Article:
“It builds character and creates a sense of purpose, adventure and direction. Finally, we need to create a sense of empathy and connection, illustrating how social contribution and advocacy affects all of us.
“In the most fundamental sense, when we do good for others we do good for ourselves. We’re making the world a better place for everyone to live in, and that is an empowering messaging that should be included not only in schools but for everyone.”
Some observers feel that merely encouraging volunteering is not enough. They say creating lessons on social history and inequality are also useful ways of instilling awareness.
“To develop a sincere sense of compassion for others’ suffering, I think we need a very grounded approach to sharing ideas of how to maintain the progress that we have made … and get young people to work on projects or coursework relating to these effective actions,” Zeng says.
Olsen has another point: there is still a notion among some people that volunteering is a huge sacrifice, and that you can only do it after you retire, which is not true. When it comes to forging a more tightly knit society, creating a stronger affinity between young and old Singaporeans could be the best way forward. A bond between different generations could be forged by sharing opportunities for the elderly.
Jeffrey Tan, director of knowledge and advocacy at the National Volunteer and Philanthropy Centre, says: “Intergenerational volunteering can occur between young and old who are not family. Today, alongside the government promoting active ageing, there is an emergence of an elderly population that is more empowered, with skills and talents to give.”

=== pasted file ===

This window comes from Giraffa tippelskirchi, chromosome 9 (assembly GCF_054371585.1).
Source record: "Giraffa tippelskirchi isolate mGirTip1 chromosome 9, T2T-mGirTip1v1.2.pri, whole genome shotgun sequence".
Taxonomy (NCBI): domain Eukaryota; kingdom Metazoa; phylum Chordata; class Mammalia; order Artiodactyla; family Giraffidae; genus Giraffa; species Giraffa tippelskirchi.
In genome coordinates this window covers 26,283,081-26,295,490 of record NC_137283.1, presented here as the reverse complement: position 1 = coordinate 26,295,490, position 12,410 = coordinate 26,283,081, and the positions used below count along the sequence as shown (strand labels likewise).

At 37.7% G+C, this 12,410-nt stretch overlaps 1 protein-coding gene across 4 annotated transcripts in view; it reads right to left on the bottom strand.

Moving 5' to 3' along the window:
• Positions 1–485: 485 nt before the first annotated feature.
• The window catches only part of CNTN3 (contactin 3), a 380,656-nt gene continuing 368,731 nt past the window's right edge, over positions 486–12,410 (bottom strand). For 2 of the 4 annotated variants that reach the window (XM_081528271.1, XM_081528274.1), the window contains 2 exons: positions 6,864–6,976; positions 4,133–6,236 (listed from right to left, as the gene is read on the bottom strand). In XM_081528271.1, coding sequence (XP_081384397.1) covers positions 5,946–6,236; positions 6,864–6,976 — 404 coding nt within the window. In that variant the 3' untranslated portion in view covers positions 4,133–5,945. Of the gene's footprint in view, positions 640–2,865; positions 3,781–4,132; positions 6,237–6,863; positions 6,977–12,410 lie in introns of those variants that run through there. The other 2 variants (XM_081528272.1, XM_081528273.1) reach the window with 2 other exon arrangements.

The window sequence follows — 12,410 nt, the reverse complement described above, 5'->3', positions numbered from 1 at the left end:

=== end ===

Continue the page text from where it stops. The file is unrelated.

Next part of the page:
Creative avenues such as storytelling, films and multimedia could be another route to bridging the gap between young and old.
For example, Blum details how she and Project Unsung Heroes are working on a documentary that illustrates the values of traditional village life on the Singaporean island of Pulau Ubin. These values include taking care of the community, connecting with neighbours, and respecting the environment.
The documentary tells the story of a man who gave up city life after going through bankruptcy and relationship issues to live in an old village – called a kampong. The project tries to show how a person can come to value what was once the norm for older generations.
“Young people watching the documentary can begin to understand and connect to the message behind the story; in this case, the values of the older generation,” Blum says.
Entrepreneurs have pitched in to try to make a difference too. They have been able to illustrate how experiencing social issues first-hand has empowered them and given them the opportunity to make a difference. For instance, Eighteen Chefs, a Singaporean restaurant chain, gives former offenders and troubled teens a second chance by helping them to train as chefs or waiters.
Meanwhile independent health care professionals were brought together through Homage, an online platform that provides on-demand caregiving services. Trained nursing and home-care experts can exchange insights and experience through the platform.
Five ways of saying you care
Altruism has its unique cultural interpretations in different parts of the world. Here are some examples.
“Hygge”: Louisa Thomsen Brits, author of Book of Hygge, defines it as having a mindful approach to life, where the mundane can become joyful and dignified. Many school courses and public spaces are designed around this philosophy.
“Omoiyari”: As early as kindergarten, Japanese children are taught omoiyari (to notice and think of others). Students also have to demonstrate their ability to work in a group, know their role and respect the elderly, in addition to passing exams.
“Bamahsan chin”: This belief values respecting the elderly, protecting the helpless and valuing the quiet and subtle.
“Ubuntu”: Defined as putting the community above the individual, this practice of nurturing humanity is often introduced and related to in all school lessons.
“Lai er bu wang fei li ye”: Translated as “it is impolite not to return what one receives”, this Confucian proverb emphasises the importance of courtesy and altruism in living a good life.